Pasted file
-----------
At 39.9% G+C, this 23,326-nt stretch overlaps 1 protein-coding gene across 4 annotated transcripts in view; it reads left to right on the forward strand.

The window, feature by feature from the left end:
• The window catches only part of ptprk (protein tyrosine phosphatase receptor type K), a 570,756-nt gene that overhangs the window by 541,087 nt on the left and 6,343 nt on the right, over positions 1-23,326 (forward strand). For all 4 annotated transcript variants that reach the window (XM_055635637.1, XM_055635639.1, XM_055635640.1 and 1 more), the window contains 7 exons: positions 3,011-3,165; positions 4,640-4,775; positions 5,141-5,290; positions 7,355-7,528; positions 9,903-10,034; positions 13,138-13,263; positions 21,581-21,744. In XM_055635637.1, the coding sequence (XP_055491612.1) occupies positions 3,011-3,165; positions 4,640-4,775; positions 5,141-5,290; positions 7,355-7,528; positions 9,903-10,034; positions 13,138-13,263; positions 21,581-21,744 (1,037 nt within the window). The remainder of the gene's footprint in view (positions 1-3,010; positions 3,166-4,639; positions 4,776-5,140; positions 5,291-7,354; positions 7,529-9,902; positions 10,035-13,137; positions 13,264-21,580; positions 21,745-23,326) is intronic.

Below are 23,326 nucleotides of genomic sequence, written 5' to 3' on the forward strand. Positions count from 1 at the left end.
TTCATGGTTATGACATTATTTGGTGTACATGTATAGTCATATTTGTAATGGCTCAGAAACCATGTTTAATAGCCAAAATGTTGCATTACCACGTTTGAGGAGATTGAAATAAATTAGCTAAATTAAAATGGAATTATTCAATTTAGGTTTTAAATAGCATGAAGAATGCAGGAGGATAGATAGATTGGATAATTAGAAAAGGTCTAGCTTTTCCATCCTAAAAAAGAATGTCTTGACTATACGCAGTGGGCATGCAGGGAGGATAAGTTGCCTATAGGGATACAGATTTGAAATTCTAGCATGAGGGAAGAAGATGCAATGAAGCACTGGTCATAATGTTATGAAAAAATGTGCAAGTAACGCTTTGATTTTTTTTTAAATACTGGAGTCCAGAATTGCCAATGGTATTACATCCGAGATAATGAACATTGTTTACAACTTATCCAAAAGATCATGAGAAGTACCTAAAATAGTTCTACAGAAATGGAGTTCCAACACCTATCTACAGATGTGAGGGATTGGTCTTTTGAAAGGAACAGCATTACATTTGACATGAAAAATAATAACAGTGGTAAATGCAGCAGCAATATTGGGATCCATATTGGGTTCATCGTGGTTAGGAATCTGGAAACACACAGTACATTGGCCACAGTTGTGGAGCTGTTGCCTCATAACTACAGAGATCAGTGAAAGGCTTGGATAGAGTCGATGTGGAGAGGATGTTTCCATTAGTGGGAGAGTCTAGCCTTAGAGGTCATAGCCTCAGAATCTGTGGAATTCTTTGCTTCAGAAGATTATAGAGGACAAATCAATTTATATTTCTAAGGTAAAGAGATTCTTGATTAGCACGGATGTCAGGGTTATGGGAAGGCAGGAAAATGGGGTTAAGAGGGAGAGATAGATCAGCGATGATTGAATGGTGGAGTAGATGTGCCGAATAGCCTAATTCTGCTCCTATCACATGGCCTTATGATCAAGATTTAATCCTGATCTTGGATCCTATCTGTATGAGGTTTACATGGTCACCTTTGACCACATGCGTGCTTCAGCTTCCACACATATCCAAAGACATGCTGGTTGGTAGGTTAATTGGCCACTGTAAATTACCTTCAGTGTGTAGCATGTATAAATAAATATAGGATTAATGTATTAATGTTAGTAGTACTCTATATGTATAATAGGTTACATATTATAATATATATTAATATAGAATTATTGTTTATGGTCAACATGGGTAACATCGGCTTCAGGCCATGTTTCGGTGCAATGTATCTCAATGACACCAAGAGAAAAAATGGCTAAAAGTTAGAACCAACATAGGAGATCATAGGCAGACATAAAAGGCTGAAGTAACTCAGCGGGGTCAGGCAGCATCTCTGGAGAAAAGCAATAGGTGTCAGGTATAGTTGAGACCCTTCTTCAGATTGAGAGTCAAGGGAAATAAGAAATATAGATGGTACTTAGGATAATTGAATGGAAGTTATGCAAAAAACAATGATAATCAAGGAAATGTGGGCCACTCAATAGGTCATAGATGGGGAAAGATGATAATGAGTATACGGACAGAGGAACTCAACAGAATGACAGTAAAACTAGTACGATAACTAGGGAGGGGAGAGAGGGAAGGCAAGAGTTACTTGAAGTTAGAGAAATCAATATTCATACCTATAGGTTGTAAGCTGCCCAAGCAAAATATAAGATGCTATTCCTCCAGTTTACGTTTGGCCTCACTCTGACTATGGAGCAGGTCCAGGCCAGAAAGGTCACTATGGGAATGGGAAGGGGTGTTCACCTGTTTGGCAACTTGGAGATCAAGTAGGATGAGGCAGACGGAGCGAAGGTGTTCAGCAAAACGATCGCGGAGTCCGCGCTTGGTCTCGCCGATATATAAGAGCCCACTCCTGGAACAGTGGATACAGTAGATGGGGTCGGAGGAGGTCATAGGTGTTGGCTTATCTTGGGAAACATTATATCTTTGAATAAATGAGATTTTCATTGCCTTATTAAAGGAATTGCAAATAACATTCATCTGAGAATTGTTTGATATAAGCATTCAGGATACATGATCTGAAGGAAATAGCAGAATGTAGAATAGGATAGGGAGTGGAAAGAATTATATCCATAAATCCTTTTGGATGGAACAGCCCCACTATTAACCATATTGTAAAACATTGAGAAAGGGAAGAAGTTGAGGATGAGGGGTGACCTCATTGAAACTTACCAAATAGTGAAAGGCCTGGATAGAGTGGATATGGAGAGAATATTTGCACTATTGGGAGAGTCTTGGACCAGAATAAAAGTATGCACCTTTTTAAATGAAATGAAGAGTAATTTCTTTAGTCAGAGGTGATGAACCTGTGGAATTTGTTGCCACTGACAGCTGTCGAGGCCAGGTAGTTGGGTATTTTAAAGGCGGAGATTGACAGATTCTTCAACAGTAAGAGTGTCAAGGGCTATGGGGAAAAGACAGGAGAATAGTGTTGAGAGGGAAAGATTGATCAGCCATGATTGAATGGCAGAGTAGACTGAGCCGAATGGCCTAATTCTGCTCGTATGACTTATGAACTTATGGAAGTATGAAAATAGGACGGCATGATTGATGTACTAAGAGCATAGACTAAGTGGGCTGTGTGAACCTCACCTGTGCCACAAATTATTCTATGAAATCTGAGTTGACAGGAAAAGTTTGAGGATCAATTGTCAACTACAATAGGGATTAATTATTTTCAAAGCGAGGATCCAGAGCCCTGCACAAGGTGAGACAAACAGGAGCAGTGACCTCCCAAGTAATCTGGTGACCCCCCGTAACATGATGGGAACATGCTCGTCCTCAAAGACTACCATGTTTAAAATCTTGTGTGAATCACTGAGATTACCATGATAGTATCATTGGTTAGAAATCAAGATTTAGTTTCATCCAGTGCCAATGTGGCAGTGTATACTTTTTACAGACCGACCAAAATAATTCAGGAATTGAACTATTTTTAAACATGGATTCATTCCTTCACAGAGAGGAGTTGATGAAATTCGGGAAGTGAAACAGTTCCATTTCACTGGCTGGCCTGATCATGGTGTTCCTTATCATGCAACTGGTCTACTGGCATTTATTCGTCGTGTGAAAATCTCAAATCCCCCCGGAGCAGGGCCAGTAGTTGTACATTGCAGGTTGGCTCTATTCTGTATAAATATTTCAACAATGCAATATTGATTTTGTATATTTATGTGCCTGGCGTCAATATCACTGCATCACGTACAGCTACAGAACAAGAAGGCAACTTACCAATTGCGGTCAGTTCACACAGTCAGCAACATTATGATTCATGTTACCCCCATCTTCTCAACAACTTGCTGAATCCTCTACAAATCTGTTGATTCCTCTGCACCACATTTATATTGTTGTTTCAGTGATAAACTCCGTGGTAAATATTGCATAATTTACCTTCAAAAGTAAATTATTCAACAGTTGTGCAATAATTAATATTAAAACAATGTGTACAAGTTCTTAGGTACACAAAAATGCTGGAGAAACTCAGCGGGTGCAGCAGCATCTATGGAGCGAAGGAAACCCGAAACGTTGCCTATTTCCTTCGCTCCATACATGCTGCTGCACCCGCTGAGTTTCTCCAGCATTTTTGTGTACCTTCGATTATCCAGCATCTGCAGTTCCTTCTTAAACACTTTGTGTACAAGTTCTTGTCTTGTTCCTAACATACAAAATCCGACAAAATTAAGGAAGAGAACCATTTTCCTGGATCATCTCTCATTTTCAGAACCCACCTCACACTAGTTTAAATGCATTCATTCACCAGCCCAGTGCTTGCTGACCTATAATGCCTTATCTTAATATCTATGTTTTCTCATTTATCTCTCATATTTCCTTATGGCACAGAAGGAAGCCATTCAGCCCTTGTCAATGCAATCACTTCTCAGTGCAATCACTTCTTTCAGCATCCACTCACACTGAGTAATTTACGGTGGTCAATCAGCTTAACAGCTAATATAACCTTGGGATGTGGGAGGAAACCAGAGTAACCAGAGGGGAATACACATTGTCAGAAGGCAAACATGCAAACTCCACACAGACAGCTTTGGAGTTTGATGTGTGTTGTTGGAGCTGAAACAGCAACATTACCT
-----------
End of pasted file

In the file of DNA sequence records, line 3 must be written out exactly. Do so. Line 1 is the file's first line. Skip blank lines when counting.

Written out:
• The window catches only part of ptprk (protein tyrosine phosphatase receptor type K), a 570,756-nt gene that overhangs the window by 541,087 nt on the left and 6,343 nt on the right, over positions 1-23,326 (forward strand). For all 4 annotated transcript variants that reach the window (XM_055635637.1, XM_055635639.1, XM_055635640.1 and 1 more), the window contains 7 exons: positions 3,011-3,165; positions 4,640-4,775; positions 5,141-5,290; positions 7,355-7,528; positions 9,903-10,034; positions 13,138-13,263; positions 21,581-21,744. In XM_055635637.1, the coding sequence (XP_055491612.1) occupies positions 3,011-3,165; positions 4,640-4,775; positions 5,141-5,290; positions 7,355-7,528; positions 9,903-10,034; positions 13,138-13,263; positions 21,581-21,744 (1,037 nt within the window). The remainder of the gene's footprint in view (positions 1-3,010; positions 3,166-4,639; positions 4,776-5,140; positions 5,291-7,354; positions 7,529-9,902; positions 10,035-13,137; positions 13,264-21,580; positions 21,745-23,326) is intronic.